Saturday, July 12, 2014

July 12 - Anne Askew, Martyr, Reformer, Victim of Religious Persecution


Anne's older sister Martha had been betrothed to a man named Thomas Kyme and their marriage was being arranged with much haste. It made sense, by Sir William Askew's judgment, to marry off Martha to Thomas because he was a successful businessman. Thomas promised to take the care of Martha off of his hands and William was eager to gain the influence that such an arranged marriage might afford him. After all, he had become a successful businessman himself by such shrewd and calculated analyses. But Martha died unexpectedly and the plan was stalled as her death was mourned by the families. But the death of one daughter was not enough to annul the promise in the eyes of either William or Thomas. After all, it had never actually been about Martha but, instead, had always been about the negotiation of power and influence. So, Anne made a perfectly sufficient substitute in the eyes of her father and soon-to-be-husband. She was married to the man against her will by ministers who had strayed from their high calling and were willing to overlook something like the bride's resistance. She refused to call herself or answer to the name of either Anne Kyme or Mrs. Thomas Kyme. With the help of priests who were willing to abandon the faith for expediency, Thomas was able to manipulate and rule over his unwilling bride for years.

Eventually Anne began to understand herself as the wife of Thomas Kyme and she bore two children to him even as she still refused to take his name as her own. She began to seek a divorce on the grounds that she could not believe that any man who would force marriage upon her and any priests who would be a part of such an act could have any part of the Kingdom of God. So, since Anne considered herself a Christian she thought herself to be unequally yoked with Thomas and insisted that this was reason enough for a divorce in a nation where Henry VIII had found divorce for far worse reasons. Soon she was traveling abroad, spreading the Gospel, and campaigning for the reform of the Church that had allowed such injustices to be perpetrated against her. She was not an opponent of the Church--she was an opponent of the Church's broken and unwilling insistence that all it did was consecrated and the work of God. She needed an apology and they needed to give one. For these reforming activities and her refusal to be quiet even though she was "just a woman" she was arrested and threatened with torture. While she sat in the tower of London the king's men devised a plan to reveal more reformers within the ranks of the elite and influential.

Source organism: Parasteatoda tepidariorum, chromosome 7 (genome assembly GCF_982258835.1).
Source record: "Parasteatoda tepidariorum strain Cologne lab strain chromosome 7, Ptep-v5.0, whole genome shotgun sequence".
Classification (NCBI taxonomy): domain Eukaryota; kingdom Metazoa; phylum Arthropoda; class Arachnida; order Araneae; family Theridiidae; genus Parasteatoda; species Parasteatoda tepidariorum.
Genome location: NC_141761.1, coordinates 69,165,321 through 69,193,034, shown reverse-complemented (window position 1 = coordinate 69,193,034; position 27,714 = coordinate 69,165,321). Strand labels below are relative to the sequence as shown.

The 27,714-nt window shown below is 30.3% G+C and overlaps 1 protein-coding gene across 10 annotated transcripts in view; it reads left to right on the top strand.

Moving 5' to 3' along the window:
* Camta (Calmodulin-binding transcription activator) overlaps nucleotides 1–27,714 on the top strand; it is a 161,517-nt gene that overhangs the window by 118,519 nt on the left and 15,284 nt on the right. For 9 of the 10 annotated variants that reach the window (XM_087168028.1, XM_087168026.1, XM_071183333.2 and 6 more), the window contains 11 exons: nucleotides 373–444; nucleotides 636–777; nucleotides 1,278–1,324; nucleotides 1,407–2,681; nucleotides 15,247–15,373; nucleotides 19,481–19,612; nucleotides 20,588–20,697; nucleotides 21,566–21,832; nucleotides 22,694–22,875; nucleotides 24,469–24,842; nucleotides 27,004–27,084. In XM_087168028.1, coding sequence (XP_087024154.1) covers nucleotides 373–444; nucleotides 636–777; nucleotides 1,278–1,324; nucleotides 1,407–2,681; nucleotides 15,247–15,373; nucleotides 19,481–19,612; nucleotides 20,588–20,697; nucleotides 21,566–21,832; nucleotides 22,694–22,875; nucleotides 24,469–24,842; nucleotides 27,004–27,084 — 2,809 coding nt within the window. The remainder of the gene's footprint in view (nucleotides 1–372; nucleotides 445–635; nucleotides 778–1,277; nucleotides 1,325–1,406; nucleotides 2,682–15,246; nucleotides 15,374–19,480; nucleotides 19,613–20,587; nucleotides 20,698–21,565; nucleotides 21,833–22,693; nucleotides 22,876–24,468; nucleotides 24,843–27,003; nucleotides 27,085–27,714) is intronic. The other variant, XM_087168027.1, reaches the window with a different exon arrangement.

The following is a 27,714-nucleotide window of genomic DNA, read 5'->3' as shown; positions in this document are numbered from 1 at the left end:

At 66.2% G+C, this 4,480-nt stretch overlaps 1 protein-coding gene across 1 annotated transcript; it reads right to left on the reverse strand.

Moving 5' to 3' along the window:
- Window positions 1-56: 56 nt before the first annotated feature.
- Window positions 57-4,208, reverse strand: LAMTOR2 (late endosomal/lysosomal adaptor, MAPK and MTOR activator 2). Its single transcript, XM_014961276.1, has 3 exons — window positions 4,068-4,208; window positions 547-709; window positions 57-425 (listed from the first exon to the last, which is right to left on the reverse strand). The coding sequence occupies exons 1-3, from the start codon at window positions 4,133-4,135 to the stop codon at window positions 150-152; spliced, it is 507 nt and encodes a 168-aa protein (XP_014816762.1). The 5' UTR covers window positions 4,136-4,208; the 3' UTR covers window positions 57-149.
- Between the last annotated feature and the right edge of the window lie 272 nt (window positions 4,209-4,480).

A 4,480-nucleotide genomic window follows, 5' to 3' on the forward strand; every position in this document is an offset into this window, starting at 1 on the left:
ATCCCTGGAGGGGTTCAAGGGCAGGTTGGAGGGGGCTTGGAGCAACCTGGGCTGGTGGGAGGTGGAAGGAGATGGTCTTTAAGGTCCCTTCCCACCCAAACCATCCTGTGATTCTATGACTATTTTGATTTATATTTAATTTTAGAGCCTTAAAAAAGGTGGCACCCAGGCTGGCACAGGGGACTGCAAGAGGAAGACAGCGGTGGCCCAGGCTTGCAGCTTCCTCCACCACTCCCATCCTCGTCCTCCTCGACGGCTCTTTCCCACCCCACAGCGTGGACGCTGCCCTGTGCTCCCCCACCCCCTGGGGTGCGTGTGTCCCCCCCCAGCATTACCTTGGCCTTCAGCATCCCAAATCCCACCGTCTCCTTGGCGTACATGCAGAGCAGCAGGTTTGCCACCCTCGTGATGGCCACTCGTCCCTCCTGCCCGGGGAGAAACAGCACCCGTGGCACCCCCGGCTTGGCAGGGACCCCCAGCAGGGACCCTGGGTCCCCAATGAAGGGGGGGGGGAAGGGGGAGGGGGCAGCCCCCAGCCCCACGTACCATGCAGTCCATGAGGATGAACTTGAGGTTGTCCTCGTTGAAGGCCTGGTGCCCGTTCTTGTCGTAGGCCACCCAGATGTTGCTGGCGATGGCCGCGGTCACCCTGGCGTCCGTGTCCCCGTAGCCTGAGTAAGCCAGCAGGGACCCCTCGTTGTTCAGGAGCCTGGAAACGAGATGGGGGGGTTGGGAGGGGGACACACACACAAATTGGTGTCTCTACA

They decided that torture would loosen Anne's lips and so Henry VIII appointed Anthony Kingston to stretch her upon the rack until she revealed the names of others who opposed the king's brand of savage faith in power and influence.Anthony hesitated because she was a woman and was released from the task. Instead, it was given over to Thomas Wriothesley and Richard Rich. They did their best to execute the king's worst and Anne was viciously tortured in the tower of London. She refused to name any names but repeatedly insisted that she was willing to suffer for her Lord Jesus. This only infuriated the men because they claimed Jesus as their own even as they tortured and abused the woman--they missed the irony of this dark joke perhaps because they were so thoroughly invested in drastically broken values. She was stretched taut half-a-foot over the rack and her tendons, bones, ligaments, and muscles were broken and disfigured. When she still refused to do what they asked she was condemned to death and the condemnation was blessed by the same type of ministers who had erred so colossally before. They had to carry her to the stake where they burned her because the rack had left her unable to walk. When she arrived, they seated her on a post attached to the stake that would be her last earthly support. They covered her in gunpowder, set the stake ablaze, and foolishly prayed that God would have mercy on her soul while she prayed that God would forgive them for their sins against her. On that day in July of 1546, they made a martyr of Anne Askew and sinners of themselves.

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